How did B+H Architects grow from a small firm of two employees to one of the largest of its kind in the world? One reason is that the two original founders had the foresight and the discipline to implement and follow an effective succession plan that they put in place in 1980, when they were nearing retirement.
It addressed the fundamental challenge many privately held professional firms face: How do you ensure a company’s success beyond the original partners?
B+H’s succession plan contained the key steps that are still used by the company’s current principals. The logic was to ensure that those principals would bring new talent into the partnership and to encourage the commitment of new principals. Additionally, the succession plan was designed to ensure the funds were available as senior partners retire, to provide a liquidity mechanism.
“In architecture and design, there is a massive amount of M&A (mergers and acquisitions) activity that is taking place, with larger groups looking to consolidate, gobbling up smaller companies left, right and centre,” says Bill Nankivell, CEO of B+H Architects, the largest privately held architect firm in Canada. “For the next generation of leadership of B+H, we aim to be a leader who acquires, not to be acquired.”
At a certain age, you start to think of retiring once you reach 60 to 65. At B+H, retirement age – a sacred cow of many professional firms – is established for principals at the time they buy into the firm. As such, new principals know the exact age they will be required to start giving up units of ownership. They can continue to be active – and many are – but they no longer have any ownership.
The principals at B+H realized that the only way to get their capital out is if there are others who are putting capital in. The transparent relinquishing of shares forces the passing of the “ownership torch,” which ensures that there are opportunities for younger people to come in as partners and acquire ownership.
Senior partners know they must grow their successors. The company’s transparent succession plan has been a powerful recruitment tool.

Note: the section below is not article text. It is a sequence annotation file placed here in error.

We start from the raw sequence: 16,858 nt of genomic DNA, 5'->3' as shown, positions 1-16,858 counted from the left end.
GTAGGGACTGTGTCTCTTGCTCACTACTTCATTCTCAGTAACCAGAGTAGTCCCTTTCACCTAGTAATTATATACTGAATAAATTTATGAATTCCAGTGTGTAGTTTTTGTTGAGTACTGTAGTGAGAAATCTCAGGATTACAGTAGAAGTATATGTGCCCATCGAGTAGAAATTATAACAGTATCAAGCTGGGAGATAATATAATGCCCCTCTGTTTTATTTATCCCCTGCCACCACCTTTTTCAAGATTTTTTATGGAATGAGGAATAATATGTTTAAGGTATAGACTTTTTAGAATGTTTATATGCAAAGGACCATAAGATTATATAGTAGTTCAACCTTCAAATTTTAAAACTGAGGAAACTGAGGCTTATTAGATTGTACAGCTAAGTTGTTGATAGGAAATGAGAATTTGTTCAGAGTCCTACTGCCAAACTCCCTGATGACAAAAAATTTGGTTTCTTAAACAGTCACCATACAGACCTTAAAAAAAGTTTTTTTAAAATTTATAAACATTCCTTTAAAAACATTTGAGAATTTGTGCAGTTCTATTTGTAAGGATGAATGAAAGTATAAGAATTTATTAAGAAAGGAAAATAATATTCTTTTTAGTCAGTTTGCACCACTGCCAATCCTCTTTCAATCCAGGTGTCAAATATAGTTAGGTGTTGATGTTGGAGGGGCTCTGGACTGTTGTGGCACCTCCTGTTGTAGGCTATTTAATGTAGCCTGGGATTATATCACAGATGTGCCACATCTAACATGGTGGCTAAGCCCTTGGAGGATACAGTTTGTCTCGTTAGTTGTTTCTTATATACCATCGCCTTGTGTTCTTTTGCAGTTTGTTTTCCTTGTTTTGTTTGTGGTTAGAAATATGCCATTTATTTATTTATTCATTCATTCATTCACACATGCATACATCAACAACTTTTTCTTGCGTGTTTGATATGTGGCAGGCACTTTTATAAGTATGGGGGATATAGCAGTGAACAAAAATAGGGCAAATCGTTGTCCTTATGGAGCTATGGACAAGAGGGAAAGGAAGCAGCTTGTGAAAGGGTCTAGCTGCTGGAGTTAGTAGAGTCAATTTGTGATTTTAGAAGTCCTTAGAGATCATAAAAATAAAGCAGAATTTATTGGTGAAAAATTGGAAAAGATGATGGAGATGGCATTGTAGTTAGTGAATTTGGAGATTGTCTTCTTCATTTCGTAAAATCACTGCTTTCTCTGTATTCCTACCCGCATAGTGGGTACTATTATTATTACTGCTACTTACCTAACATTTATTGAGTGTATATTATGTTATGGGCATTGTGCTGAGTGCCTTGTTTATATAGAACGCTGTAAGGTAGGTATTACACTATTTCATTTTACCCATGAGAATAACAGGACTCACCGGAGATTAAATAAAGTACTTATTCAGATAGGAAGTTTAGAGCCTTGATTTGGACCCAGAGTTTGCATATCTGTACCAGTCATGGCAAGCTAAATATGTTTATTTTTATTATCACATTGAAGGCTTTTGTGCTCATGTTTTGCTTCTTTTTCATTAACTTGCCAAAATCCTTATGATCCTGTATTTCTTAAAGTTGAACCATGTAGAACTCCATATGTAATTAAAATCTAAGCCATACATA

“The biggest challenge in succession planning is the commitment to growth,” Mr. Nankivell says.
Four years ago, the decision was made to add financial partners with deep expertise in M&A and private equity. These partners brought best practices and other skill sets that supported B+H’s expansion into Western Canada and to Asia. B+H also grew into new service areas such as urban planning, landscape architecture and interior office design. The company’s ability to drive transformative growth allowed room for new partners in new sectors and new geographies.
Four years ago, B+H had 10 principals. Today it has 32. This expansion also allowed B+H to retain its core of bright planners and designers.
“In the ups and downs of the marketplace, growth stagnation is being experienced in every industry,” Mr. Nankivell says. “If revenues per principal stay flat, there is no room to bring new people into a partnership. This will limit the older principals’ ability to monetize their ownership interests as they near retirement.
“For succession to work, you have to have good people who are competent to lead. But if the business does not thrive and it is not sustainable, no one is going to be interested in buying into the partnership.
“Our founders had the insight and vision to put into place a detailed and clear succession plan. This has worked for many years, and as a result, we have a viable, sustainable, and growing platform that people aspire to join. They know exactly how to contribute and become a principal.”
Jacoline Loewen is a director at Crosbie, which focuses on succession advice for family businesses and closely held small to medium-sized enterprises. Crosbie develops customized strategies, particularly in relation to M&A, financing and corporate strategy matters. Ms. Loewen is also the author of Money Magnet: How to Attract Investors to Your Business. You can follow her on Twitter @jacolineloewen.Report Typo/Error